Climate change is increasingly manifesting around the world. Past international environmental crises – such as acid rain or ozone depletion – have been remedied only by strong political governance and binding regulation. By comparison, the policy response to climate change has been starkly inadequate. For example, 20 years after Kyoto, fewer than 15% of emissions are covered by binding carbon pricing systems. This inaction is due to unprecedented lobbying by industry with ties to the fossil fuel economy. The five largest publicly-traded oil and gas majors (ExxonMobil, Royal Dutch Shell, Chevron, BP and Total) have invested over $1Billion of shareholder funds in the three years following the Paris Agreement on misleading climate-related branding and lobbying.The world’s five largest publicly owned oil and gas companies spend approximately $200 million every year on climate lobbying – controlling, delaying or blocking binding climate-motivated policy
Since the prospect of regulation began to appear likely in the late 1980s, corporate lobbyists have employed two strategies to hinder climate policy progress. Firstly, capture of the public narrative on climate change (including climate denial) and, secondly, direct lobbying to block or dilute binding regulatory measures.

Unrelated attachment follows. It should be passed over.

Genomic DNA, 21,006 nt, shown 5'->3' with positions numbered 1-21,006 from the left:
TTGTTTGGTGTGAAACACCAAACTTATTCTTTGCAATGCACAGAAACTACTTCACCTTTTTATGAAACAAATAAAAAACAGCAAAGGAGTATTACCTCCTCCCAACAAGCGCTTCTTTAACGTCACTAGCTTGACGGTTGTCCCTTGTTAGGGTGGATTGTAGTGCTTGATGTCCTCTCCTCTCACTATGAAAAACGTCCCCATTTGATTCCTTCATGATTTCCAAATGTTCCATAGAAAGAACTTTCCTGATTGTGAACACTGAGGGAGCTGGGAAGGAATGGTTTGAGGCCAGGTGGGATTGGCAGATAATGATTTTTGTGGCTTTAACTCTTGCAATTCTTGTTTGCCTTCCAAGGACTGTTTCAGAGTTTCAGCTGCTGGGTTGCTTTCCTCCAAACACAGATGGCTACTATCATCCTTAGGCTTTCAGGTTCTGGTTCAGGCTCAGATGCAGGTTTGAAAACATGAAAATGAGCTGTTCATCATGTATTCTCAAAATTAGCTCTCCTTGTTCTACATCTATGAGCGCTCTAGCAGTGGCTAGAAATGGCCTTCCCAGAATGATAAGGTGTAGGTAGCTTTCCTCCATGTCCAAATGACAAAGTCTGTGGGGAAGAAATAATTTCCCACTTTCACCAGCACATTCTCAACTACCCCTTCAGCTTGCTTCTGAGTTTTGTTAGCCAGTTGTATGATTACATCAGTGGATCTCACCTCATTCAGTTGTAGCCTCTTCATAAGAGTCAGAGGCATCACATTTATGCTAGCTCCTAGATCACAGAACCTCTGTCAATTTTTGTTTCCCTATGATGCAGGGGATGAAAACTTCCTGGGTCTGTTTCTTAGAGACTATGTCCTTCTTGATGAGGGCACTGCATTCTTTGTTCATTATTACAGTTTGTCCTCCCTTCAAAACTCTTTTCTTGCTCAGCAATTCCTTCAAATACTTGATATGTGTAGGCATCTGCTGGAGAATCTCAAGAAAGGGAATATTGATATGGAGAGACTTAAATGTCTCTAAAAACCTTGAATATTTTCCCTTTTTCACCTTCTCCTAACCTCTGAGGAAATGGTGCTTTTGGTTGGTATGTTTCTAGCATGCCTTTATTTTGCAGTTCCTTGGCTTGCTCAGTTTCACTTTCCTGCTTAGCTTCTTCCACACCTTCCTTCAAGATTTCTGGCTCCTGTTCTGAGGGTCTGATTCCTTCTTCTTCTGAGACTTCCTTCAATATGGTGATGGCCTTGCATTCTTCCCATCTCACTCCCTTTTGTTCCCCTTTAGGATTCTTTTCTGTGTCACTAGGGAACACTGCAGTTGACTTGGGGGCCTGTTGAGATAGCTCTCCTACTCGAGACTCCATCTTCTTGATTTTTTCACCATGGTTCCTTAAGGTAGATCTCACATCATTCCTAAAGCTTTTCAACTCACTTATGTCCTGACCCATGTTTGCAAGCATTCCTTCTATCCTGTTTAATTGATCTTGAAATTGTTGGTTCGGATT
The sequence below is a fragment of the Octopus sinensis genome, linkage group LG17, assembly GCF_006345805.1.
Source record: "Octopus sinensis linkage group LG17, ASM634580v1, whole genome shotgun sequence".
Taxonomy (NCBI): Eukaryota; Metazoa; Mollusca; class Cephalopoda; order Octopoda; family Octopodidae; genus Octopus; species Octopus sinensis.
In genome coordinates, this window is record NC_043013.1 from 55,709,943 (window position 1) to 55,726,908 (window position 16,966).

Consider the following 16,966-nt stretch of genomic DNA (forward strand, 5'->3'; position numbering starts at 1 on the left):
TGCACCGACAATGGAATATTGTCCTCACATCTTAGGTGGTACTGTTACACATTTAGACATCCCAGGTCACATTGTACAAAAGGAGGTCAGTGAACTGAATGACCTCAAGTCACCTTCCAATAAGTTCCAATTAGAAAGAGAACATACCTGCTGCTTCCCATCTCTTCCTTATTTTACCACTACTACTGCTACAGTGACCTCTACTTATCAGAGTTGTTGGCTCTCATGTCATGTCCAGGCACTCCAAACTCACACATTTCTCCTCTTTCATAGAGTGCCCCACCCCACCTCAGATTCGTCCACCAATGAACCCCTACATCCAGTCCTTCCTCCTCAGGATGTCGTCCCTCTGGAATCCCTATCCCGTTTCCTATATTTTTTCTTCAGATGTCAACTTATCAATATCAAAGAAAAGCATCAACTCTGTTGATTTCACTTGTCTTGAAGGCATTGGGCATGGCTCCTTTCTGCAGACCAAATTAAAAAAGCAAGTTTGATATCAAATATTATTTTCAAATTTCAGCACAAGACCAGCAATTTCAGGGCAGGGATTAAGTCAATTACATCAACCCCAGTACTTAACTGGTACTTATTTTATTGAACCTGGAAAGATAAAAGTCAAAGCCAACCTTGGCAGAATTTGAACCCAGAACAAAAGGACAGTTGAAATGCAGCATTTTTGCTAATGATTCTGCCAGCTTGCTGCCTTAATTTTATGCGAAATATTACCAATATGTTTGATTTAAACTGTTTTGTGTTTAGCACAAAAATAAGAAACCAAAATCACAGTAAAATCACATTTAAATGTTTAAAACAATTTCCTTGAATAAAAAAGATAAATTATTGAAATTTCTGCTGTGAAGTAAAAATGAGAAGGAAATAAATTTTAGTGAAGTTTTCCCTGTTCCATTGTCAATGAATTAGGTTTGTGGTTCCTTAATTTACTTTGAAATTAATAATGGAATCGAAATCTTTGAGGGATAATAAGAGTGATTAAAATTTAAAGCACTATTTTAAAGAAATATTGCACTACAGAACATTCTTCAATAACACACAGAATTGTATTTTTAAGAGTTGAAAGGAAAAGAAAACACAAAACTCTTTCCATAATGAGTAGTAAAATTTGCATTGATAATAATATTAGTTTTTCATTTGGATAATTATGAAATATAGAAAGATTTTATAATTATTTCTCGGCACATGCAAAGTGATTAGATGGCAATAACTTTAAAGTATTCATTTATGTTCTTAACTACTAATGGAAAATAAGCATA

In the past, companies like Exxon have sought to weaken the scientific consensus on climate through adverts, strategic CEO messaging and the funding of think tanks. However, as the global climate consensus has strengthened, this strategy has evolved; for example, companies have conceded that climate change is man-made but have continued to question the extent of its impact or consequences for business.
Following the establishment of the Paris Agreement in 2015, the proportion of the world’s largest industrial companies in InfluenceMap’s survey directly opposing climate policy has decreased from 45% to 30%. However, this promising trend is countered by ongoing opposition to binding climate policy from powerful trade groups and an uptick in opposition from the automotive and coal sectors over the last three years.The current lobbying landscape sees the majority of industrial companies in sectors like retail and healthcare not strategically involved in climate policy. The fossil fuel value chain continues its opposition countered by an increasing number of tech, utility and consumer goods companies (e.g. Apple, Unilever) who want strong policy to support their climate goals.